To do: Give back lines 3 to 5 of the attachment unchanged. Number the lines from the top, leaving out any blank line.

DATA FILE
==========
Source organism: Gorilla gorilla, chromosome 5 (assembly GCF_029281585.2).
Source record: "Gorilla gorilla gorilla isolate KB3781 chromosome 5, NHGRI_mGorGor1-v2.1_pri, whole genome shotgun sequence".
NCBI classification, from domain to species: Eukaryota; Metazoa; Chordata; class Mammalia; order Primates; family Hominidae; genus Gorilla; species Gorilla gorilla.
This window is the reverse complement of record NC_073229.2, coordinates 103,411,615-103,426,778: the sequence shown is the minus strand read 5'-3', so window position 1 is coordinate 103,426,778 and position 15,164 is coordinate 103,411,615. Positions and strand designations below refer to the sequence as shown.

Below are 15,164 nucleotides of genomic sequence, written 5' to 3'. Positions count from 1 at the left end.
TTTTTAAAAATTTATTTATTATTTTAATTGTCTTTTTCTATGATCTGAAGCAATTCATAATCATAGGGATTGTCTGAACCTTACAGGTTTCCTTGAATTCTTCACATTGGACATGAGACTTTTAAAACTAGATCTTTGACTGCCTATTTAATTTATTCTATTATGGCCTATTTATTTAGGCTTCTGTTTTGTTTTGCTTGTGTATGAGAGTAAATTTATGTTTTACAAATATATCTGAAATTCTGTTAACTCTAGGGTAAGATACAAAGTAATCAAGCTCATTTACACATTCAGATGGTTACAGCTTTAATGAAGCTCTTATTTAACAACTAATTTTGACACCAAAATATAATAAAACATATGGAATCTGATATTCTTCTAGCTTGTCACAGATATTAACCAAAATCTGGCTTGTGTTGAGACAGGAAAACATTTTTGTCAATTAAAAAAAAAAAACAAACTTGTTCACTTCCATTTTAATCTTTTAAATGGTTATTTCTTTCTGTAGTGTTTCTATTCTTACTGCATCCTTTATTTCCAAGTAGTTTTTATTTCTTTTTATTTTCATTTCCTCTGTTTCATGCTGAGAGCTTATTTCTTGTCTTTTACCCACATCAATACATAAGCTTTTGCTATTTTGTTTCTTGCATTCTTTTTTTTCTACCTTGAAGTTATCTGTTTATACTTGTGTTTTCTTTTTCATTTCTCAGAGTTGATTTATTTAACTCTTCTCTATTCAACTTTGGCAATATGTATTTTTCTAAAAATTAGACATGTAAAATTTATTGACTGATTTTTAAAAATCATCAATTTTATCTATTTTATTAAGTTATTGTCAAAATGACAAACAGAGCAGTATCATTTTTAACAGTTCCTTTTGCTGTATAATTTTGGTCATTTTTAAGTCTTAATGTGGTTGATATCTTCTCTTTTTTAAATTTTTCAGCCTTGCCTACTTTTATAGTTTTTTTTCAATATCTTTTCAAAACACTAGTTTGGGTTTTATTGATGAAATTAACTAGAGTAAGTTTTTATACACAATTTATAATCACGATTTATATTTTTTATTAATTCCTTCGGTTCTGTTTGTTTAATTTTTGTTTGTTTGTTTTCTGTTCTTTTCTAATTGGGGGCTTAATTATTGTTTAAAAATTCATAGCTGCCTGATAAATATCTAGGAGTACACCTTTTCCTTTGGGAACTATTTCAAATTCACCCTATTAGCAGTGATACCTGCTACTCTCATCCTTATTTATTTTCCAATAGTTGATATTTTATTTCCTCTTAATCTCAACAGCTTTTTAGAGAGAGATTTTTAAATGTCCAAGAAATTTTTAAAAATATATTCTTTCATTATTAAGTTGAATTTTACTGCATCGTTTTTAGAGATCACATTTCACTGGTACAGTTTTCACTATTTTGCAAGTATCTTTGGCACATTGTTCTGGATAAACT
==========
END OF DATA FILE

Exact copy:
NCBI classification, from domain to species: Eukaryota; Metazoa; Chordata; class Mammalia; order Primates; family Hominidae; genus Gorilla; species Gorilla gorilla.
This window is the reverse complement of record NC_073229.2, coordinates 103,411,615-103,426,778: the sequence shown is the minus strand read 5'-3', so window position 1 is coordinate 103,426,778 and position 15,164 is coordinate 103,411,615. Positions and strand designations below refer to the sequence as shown.

Below are 15,164 nucleotides of genomic sequence, written 5' to 3'. Positions count from 1 at the left end.